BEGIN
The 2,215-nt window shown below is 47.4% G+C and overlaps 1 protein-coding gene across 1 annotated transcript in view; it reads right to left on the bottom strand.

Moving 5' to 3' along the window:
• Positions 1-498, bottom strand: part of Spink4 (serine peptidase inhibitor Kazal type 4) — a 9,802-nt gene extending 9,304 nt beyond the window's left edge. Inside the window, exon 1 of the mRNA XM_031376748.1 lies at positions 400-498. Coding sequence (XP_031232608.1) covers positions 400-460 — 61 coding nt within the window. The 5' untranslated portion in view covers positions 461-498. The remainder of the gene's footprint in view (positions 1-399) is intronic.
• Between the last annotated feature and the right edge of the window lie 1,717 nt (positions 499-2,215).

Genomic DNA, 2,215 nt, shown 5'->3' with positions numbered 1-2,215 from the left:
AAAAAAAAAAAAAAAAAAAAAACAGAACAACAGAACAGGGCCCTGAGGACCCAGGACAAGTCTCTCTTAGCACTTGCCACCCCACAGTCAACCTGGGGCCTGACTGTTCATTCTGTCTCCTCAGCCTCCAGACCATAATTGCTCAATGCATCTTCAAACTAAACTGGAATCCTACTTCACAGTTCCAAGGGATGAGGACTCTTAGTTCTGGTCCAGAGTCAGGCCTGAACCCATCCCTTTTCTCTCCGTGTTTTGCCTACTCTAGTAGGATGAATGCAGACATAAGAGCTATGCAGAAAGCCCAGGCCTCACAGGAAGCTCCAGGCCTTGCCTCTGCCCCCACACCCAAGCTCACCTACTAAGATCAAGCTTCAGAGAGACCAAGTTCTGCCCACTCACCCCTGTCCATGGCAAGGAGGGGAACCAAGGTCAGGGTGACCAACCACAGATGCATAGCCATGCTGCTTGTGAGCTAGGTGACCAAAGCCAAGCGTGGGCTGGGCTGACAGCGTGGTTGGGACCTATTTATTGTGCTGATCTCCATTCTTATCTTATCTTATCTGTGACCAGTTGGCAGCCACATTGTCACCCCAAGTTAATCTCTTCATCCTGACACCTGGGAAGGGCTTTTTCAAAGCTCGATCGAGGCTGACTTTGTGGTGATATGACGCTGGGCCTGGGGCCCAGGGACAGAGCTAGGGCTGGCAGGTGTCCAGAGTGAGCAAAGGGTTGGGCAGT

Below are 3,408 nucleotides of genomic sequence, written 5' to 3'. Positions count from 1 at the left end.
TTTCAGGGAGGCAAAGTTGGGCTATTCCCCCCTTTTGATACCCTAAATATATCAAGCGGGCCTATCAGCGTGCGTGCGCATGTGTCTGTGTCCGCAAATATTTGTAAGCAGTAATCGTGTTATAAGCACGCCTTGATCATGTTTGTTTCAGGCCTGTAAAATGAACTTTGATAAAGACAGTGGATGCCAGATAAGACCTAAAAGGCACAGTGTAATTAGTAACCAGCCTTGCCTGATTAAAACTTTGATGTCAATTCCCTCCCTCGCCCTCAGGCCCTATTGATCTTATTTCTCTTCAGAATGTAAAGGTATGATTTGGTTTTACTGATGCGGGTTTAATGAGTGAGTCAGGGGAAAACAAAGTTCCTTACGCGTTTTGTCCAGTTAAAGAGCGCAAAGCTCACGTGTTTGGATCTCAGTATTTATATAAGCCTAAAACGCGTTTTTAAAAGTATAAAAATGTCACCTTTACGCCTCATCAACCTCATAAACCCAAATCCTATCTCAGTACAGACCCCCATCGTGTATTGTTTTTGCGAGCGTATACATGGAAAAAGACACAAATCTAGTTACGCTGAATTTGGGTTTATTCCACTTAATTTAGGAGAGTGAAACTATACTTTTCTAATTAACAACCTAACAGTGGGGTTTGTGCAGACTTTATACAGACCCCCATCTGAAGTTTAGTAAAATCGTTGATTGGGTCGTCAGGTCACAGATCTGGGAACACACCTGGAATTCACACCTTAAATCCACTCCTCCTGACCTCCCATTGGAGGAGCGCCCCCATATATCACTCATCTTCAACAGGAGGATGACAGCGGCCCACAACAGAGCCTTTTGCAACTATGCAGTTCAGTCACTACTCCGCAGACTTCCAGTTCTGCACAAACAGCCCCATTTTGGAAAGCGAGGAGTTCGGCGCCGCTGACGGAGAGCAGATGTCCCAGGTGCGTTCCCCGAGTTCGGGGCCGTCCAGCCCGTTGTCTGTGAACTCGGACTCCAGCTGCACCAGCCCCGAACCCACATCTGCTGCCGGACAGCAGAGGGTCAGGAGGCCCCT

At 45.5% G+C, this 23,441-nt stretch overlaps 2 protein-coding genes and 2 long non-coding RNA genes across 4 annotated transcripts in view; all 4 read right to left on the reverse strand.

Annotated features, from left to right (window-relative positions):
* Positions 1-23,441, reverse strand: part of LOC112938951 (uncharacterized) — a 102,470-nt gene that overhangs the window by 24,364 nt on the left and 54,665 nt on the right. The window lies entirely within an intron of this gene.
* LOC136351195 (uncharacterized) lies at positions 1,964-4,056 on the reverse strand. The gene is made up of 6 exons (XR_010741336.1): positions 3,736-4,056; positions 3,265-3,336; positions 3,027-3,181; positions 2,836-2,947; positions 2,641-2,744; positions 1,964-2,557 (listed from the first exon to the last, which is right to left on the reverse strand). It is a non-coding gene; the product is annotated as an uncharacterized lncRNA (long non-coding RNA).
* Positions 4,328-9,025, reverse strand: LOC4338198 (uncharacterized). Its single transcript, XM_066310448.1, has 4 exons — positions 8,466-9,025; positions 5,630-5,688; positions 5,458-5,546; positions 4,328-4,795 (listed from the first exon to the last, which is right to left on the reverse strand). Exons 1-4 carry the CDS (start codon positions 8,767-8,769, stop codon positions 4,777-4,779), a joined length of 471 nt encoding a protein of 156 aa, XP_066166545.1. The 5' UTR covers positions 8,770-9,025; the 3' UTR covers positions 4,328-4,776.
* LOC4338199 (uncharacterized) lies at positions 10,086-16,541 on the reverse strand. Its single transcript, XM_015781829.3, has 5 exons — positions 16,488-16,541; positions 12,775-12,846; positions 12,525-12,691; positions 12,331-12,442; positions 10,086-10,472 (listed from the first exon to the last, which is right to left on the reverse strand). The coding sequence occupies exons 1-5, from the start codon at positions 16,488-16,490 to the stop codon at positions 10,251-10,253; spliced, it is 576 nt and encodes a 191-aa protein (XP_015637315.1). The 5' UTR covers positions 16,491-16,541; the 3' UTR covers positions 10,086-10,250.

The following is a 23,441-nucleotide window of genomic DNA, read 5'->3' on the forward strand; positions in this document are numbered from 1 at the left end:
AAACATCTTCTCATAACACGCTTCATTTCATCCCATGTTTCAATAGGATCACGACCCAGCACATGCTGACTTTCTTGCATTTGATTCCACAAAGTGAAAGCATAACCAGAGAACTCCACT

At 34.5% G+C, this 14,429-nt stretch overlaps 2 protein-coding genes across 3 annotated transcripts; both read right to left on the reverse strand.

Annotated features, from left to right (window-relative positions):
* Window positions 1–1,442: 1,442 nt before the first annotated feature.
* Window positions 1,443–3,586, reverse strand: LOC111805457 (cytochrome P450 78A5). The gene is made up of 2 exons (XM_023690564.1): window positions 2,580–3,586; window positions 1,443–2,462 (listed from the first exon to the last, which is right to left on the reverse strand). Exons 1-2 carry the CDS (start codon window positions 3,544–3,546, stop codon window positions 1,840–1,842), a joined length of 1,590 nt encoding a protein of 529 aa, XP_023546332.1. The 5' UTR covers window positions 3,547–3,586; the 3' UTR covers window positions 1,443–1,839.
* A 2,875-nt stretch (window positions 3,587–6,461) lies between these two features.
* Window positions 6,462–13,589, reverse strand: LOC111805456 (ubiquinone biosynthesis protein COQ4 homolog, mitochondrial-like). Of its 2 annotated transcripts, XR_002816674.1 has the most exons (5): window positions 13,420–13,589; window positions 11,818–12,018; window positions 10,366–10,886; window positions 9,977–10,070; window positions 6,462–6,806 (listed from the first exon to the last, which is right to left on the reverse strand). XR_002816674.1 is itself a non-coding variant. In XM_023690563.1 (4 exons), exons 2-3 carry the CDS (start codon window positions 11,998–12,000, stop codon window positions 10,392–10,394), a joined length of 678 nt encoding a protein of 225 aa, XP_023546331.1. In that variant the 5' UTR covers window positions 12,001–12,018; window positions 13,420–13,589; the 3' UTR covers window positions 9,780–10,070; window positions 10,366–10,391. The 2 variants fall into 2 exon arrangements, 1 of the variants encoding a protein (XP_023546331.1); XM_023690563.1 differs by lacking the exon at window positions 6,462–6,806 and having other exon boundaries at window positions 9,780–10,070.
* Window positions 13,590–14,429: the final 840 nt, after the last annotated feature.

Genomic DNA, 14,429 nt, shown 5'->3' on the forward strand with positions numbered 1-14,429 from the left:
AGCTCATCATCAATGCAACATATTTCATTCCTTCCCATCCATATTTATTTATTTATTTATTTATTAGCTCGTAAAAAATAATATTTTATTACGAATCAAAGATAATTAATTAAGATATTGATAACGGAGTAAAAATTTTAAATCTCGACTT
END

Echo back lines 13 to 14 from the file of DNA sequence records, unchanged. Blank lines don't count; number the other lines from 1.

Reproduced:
* Positions 4,328-9,025, reverse strand: LOC4338198 (uncharacterized). Its single transcript, XM_066310448.1, has 4 exons — positions 8,466-9,025; positions 5,630-5,688; positions 5,458-5,546; positions 4,328-4,795 (listed from the first exon to the last, which is right to left on the reverse strand). Exons 1-4 carry the CDS (start codon positions 8,767-8,769, stop codon positions 4,777-4,779), a joined length of 471 nt encoding a protein of 156 aa, XP_066166545.1. The 5' UTR covers positions 8,770-9,025; the 3' UTR covers positions 4,328-4,776.
* LOC4338199 (uncharacterized) lies at positions 10,086-16,541 on the reverse strand. Its single transcript, XM_015781829.3, has 5 exons — positions 16,488-16,541; positions 12,775-12,846; positions 12,525-12,691; positions 12,331-12,442; positions 10,086-10,472 (listed from the first exon to the last, which is right to left on the reverse strand). The coding sequence occupies exons 1-5, from the start codon at positions 16,488-16,490 to the stop codon at positions 10,251-10,253; spliced, it is 576 nt and encodes a 191-aa protein (XP_015637315.1). The 5' UTR covers positions 16,491-16,541; the 3' UTR covers positions 10,086-10,250.